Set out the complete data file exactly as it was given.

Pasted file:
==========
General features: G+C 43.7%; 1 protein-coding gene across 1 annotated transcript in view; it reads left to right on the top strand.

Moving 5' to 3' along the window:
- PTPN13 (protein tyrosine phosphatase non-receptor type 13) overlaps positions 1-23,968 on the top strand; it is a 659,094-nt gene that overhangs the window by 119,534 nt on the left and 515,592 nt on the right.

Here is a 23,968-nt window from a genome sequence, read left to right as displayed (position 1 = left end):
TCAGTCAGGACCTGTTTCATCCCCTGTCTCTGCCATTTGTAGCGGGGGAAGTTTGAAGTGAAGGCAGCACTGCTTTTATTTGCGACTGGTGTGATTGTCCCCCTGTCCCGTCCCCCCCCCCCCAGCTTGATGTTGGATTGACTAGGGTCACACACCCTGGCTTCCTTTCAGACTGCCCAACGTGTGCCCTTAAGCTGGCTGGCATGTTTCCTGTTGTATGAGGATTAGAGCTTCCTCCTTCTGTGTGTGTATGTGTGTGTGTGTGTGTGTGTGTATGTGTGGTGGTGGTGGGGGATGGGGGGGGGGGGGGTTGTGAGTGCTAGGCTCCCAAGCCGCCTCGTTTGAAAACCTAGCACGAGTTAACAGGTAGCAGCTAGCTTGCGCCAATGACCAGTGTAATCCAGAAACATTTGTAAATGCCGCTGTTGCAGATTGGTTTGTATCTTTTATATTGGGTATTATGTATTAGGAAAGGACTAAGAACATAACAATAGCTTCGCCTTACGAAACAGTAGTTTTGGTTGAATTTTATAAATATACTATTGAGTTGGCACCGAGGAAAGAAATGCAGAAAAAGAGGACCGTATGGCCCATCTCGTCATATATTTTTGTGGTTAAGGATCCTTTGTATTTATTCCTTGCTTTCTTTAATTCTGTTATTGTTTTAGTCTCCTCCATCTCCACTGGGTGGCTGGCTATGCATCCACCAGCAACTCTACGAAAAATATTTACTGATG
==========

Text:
General features: G+C 43.7%; 1 protein-coding gene across 1 annotated transcript in view; it reads left to right on the top strand.

Moving 5' to 3' along the window:
- PTPN13 (protein tyrosine phosphatase non-receptor type 13) overlaps positions 1-23,968 on the top strand; it is a 659,094-nt gene that overhangs the window by 119,534 nt on the left and 515,592 nt on the right.

Here is a 23,968-nt window from a genome sequence, read left to right as displayed (position 1 = left end):
TCAGTCAGGACCTGTTTCATCCCCTGTCTCTGCCATTTGTAGCGGGGGAAGTTTGAAGTGAAGGCAGCACTGCTTTTATTTGCGACTGGTGTGATTGTCCCCCTGTCCCGTCCCCCCCCCCCCAGCTTGATGTTGGATTGACTAGGGTCACACACCCTGGCTTCCTTTCAGACTGCCCAACGTGTGCCCTTAAGCTGGCTGGCATGTTTCCTGTTGTATGAGGATTAGAGCTTCCTCCTTCTGTGTGTGTATGTGTGTGTGTGTGTGTGTGTGTATGTGTGGTGGTGGTGGGGGATGGGGGGGGGGGGGGTTGTGAGTGCTAGGCTCCCAAGCCGCCTCGTTTGAAAACCTAGCACGAGTTAACAGGTAGCAGCTAGCTTGCGCCAATGACCAGTGTAATCCAGAAACATTTGTAAATGCCGCTGTTGCAGATTGGTTTGTATCTTTTATATTGGGTATTATGTATTAGGAAAGGACTAAGAACATAACAATAGCTTCGCCTTACGAAACAGTAGTTTTGGTTGAATTTTATAAATATACTATTGAGTTGGCACCGAGGAAAGAAATGCAGAAAAAGAGGACCGTATGGCCCATCTCGTCATATATTTTTGTGGTTAAGGATCCTTTGTATTTATTCCTTGCTTTCTTTAATTCTGTTATTGTTTTAGTCTCCTCCATCTCCACTGGGTGGCTGGCTATGCATCCACCAGCAACTCTACGAAAAATATTTACTGATG